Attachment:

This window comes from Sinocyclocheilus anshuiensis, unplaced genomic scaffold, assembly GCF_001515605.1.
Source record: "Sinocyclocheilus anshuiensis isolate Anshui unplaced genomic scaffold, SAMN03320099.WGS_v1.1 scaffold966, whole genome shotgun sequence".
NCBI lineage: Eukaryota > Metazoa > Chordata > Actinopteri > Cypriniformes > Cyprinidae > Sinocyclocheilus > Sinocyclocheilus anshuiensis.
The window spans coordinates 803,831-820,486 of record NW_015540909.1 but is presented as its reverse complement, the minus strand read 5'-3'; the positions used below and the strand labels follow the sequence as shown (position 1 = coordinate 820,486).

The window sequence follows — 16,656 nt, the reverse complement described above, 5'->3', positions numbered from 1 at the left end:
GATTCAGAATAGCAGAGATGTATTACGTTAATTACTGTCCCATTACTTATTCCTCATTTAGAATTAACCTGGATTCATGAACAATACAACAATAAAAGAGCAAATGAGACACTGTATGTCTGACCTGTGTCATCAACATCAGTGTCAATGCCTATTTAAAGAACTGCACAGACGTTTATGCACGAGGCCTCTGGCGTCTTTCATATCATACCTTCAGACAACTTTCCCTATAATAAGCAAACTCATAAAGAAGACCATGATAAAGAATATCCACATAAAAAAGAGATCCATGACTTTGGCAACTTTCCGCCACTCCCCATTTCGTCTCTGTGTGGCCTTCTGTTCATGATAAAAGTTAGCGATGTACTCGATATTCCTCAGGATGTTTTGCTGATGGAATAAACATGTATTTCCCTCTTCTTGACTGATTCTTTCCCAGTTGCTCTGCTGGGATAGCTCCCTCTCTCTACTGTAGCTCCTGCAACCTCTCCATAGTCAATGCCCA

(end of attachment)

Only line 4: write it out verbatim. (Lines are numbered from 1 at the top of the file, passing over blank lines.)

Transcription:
The window spans coordinates 803,831-820,486 of record NW_015540909.1 but is presented as its reverse complement, the minus strand read 5'-3'; the positions used below and the strand labels follow the sequence as shown (position 1 = coordinate 820,486).